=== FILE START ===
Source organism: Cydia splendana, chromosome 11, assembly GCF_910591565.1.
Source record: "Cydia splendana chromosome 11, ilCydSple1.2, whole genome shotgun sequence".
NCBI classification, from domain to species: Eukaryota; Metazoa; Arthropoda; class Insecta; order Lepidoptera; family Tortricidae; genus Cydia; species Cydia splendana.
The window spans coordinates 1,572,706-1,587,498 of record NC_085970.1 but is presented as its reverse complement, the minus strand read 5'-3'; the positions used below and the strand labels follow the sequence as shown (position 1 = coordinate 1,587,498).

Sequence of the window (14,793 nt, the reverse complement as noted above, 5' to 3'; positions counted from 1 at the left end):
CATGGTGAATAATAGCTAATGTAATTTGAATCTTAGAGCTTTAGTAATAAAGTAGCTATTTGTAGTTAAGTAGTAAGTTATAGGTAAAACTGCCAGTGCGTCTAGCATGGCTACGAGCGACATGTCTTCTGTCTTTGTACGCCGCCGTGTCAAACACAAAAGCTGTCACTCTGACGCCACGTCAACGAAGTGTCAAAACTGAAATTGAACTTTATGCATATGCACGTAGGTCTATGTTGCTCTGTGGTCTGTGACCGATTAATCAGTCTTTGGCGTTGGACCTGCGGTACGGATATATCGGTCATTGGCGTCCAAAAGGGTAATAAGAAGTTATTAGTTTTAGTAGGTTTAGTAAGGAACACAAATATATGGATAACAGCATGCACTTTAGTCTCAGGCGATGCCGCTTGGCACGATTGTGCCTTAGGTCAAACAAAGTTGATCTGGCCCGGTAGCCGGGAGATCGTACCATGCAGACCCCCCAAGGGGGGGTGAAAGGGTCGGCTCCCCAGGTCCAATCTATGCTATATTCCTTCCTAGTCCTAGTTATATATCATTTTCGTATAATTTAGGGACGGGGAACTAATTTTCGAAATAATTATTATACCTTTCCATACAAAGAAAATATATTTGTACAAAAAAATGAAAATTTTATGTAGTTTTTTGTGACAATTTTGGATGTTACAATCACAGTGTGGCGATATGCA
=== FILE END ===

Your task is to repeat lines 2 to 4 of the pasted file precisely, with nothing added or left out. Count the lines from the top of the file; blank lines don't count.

Source record: "Cydia splendana chromosome 11, ilCydSple1.2, whole genome shotgun sequence".
NCBI classification, from domain to species: Eukaryota; Metazoa; Arthropoda; class Insecta; order Lepidoptera; family Tortricidae; genus Cydia; species Cydia splendana.
The window spans coordinates 1,572,706-1,587,498 of record NC_085970.1 but is presented as its reverse complement, the minus strand read 5'-3'; the positions used below and the strand labels follow the sequence as shown (position 1 = coordinate 1,587,498).